Amid widespread gloom on the second day of an EU summit due to approve a first constitution for the bloc, Berlusconi told reporters on Saturday: "There is still great disagreement on the voting system. 

"We are going to put several possible solutions on the table, not just from the presidency but suggested by several people. Each is a common sense solution that could make it possible to sign a treaty," he said. 

Voting rights

There was little optimism that a breakthrough was possible
in the bare-knuckle fight over national voting rights, which
pits EU giants Germany and France against Spain and Poland. 

The charter is designed to ensure the EU can continue to
function effectively after it expands into eastern Europe next
year, with 10 new members joining the existing 15, swelling the total population to 450 million. 

Berlusconi said he would put four different ideas to the
leaders, each of which had support from groups of
countries, but the main protagonists remained tough in public. 

France and Germany have both said they would rather have no agreement, at the risk of a crisis, than accept a bad deal. The row stems from one such treaty, agreed at a summit in Nice in 2000, which gave Poland and Spain nearly the same voting rights as Germany, whose population is twice as large as theirs.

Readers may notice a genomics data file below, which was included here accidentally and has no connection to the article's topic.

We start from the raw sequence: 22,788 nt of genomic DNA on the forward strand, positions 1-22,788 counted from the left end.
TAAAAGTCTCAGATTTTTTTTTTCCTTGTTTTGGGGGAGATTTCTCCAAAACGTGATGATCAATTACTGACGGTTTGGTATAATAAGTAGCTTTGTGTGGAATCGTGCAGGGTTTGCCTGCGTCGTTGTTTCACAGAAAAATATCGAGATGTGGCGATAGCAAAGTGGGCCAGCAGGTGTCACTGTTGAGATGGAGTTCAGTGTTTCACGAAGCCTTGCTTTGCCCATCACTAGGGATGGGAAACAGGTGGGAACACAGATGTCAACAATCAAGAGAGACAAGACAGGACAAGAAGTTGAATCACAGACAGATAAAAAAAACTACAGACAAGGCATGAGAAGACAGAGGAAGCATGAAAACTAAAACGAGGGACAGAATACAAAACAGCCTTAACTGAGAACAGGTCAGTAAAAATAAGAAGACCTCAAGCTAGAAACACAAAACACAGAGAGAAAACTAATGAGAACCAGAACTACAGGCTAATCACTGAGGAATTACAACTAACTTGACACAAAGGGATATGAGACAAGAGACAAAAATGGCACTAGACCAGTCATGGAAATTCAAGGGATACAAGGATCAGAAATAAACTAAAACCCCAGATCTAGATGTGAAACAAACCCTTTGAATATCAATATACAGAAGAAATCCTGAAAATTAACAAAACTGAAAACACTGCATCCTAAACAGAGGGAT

"I give it a fair chance that the Italians will solve it. They will find a compromise but first we need a mini-crisis, and that also belongs to this process"

Goran Persson,
Swedish Prime Minister

The new constitution would replace it with a system under which decisions would need to be backed by a majority of more than half of EU states, representing over 60% of its population. 

"If it is not possible to agree on a change today, we shall wait. We really have to give Nice a chance," Polish Foreign Minister Wlodzimierz Cimoszewicz told reporters as he arrived for day-two meetings, which could drag into the night. 

Optimism

Swedish Prime Minister Goran Persson was about the only
voice of optimism among the summiteers after Friday's fruitless talks.

"I give it a fair chance that the Italians will solve it," he told reporters. "They will find a compromise but first we need a mini-crisis, and that also belongs to this process."

Some of the key antagonists met each other privately on
Saturday morning, with Polish Minister Leszek Miller seeing
German Chancellor Gerhard Schroeder, and due to meet French President Jacques Chirac afterwards.

Under the Nice treaty, Spain and Poland have 27 votes each
compared to 29 for Britain, France, Italy and Germany.